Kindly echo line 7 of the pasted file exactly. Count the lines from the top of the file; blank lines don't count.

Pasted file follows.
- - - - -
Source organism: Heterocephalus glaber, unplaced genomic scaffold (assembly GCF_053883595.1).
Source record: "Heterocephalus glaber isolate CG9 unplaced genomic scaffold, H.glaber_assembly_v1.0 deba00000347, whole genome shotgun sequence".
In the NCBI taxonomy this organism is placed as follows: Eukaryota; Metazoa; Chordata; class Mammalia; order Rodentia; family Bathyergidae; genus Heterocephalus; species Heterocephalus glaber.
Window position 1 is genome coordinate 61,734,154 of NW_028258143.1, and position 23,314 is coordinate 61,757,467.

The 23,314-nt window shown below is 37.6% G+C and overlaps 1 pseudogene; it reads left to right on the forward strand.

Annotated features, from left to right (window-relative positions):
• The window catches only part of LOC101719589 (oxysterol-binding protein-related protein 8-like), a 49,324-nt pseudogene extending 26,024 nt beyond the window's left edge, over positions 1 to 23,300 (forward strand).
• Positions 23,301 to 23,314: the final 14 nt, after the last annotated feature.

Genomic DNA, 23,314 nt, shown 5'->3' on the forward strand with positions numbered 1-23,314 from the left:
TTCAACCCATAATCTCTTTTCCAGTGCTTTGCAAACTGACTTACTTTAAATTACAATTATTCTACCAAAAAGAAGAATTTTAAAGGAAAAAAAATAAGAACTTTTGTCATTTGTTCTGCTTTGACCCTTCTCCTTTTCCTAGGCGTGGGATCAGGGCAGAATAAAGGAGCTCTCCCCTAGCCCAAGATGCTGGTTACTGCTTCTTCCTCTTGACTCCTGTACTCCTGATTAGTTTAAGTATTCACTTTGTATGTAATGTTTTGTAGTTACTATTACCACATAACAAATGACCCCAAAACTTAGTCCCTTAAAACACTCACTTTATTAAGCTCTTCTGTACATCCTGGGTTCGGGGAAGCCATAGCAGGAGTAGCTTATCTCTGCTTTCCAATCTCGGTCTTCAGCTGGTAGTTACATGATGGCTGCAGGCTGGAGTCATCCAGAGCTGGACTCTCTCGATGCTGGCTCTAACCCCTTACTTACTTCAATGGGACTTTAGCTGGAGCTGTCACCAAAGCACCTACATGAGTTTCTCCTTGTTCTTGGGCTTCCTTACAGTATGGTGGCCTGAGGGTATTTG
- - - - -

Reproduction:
• The window catches only part of LOC101719589 (oxysterol-binding protein-related protein 8-like), a 49,324-nt pseudogene extending 26,024 nt beyond the window's left edge, over positions 1 to 23,300 (forward strand).